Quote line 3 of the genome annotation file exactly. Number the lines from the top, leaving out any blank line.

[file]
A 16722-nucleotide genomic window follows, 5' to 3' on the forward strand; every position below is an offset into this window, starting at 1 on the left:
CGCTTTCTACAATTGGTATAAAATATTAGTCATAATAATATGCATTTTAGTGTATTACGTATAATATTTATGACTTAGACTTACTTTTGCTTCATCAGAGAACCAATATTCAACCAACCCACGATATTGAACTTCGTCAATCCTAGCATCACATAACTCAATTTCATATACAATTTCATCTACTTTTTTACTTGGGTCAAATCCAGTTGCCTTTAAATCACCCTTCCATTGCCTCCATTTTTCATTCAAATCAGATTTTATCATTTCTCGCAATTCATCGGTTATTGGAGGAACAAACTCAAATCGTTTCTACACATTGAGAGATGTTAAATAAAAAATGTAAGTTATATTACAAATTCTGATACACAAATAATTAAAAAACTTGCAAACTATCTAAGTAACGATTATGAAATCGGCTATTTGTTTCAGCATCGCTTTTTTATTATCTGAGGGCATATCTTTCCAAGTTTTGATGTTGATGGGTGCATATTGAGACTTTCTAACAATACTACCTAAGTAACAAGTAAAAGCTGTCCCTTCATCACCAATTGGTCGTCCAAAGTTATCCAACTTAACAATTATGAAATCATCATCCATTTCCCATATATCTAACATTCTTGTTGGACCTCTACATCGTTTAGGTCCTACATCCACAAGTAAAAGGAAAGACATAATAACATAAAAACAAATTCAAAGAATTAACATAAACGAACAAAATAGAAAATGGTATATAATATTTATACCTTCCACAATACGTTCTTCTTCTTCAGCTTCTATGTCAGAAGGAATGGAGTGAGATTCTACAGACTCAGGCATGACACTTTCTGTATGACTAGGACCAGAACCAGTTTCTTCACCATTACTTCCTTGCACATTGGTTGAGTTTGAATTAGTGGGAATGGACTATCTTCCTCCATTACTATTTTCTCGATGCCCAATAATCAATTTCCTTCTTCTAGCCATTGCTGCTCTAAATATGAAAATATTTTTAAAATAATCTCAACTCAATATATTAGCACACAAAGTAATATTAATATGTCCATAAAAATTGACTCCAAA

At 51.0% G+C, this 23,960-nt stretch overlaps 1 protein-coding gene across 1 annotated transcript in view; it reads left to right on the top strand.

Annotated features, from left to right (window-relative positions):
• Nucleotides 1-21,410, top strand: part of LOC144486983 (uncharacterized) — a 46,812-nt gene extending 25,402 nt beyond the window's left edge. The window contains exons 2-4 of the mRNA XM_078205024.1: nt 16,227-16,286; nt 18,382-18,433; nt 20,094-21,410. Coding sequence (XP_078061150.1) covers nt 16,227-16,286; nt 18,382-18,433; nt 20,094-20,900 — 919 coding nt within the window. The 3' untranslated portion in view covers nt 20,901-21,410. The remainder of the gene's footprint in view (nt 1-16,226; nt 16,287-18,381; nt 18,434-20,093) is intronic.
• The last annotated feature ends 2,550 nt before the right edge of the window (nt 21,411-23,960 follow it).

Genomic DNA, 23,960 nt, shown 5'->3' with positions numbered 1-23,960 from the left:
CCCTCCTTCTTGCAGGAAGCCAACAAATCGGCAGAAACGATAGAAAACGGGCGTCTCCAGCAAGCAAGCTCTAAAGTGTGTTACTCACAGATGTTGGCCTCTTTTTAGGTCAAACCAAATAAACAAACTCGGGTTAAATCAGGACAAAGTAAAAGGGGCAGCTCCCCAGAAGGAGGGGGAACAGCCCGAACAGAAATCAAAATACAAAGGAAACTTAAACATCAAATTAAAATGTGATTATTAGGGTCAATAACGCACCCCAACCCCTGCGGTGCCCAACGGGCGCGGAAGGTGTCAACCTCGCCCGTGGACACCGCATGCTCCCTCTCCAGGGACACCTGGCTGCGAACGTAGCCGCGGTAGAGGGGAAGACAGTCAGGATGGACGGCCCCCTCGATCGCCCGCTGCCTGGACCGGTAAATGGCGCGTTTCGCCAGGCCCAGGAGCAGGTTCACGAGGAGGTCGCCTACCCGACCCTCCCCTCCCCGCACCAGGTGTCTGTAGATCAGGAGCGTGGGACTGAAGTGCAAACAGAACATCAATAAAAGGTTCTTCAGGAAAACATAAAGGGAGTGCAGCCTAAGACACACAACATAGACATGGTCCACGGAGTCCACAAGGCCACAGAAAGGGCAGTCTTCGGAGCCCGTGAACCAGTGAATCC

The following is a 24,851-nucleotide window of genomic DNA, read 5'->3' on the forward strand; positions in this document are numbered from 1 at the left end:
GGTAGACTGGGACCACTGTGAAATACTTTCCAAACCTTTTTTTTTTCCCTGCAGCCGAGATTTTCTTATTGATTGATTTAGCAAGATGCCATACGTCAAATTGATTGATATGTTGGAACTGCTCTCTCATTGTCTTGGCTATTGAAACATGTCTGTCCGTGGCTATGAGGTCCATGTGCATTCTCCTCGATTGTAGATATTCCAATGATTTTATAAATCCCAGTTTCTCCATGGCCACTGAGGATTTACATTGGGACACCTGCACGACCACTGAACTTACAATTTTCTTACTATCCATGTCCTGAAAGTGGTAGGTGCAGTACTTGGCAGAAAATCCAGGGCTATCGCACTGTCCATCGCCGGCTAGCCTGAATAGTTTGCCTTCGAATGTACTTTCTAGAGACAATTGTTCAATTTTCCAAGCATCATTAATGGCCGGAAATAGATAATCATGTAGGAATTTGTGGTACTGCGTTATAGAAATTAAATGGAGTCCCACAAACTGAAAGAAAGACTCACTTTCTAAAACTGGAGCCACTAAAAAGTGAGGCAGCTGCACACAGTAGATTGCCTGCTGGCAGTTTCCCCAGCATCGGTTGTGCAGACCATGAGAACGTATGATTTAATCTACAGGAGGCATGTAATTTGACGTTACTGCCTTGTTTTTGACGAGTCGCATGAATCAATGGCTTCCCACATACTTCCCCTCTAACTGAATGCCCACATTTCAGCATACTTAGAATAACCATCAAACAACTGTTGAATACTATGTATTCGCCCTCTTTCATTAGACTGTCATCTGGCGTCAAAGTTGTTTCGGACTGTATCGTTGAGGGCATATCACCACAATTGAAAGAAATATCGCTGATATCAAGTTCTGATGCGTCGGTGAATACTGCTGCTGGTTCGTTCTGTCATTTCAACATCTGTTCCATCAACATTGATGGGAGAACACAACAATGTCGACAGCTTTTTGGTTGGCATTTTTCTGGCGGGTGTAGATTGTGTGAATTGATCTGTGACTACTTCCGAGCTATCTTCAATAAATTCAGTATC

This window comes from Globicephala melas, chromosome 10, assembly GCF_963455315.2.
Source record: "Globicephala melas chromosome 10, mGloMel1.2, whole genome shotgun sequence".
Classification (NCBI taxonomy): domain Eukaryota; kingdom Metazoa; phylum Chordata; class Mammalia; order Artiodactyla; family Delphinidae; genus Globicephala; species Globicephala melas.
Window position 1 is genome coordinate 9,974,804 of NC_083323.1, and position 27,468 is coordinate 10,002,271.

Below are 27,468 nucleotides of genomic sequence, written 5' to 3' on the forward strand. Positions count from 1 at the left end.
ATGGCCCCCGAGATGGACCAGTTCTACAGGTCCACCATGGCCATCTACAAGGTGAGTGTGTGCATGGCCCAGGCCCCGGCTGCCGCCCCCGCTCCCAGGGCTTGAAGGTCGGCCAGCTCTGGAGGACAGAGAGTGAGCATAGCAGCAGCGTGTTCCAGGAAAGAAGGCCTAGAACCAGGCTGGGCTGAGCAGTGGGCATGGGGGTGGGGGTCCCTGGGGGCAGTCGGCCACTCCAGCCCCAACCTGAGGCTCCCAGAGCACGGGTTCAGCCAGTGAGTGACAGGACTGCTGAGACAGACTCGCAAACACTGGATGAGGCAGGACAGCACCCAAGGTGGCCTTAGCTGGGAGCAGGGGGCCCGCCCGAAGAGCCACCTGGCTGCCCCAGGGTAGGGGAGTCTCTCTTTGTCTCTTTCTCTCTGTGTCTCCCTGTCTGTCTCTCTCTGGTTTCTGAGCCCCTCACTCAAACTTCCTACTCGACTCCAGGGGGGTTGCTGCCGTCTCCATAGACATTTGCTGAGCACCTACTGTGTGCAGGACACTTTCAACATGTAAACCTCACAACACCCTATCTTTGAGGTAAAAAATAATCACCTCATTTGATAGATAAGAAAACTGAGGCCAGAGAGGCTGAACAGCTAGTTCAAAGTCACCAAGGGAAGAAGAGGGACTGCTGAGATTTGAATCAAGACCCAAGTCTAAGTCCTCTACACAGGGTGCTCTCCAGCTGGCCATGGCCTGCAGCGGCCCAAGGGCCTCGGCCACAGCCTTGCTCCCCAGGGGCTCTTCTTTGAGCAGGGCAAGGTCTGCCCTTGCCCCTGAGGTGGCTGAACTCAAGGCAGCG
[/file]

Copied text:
At 51.0% G+C, this 23,960-nt stretch overlaps 1 protein-coding gene across 1 annotated transcript in view; it reads left to right on the top strand.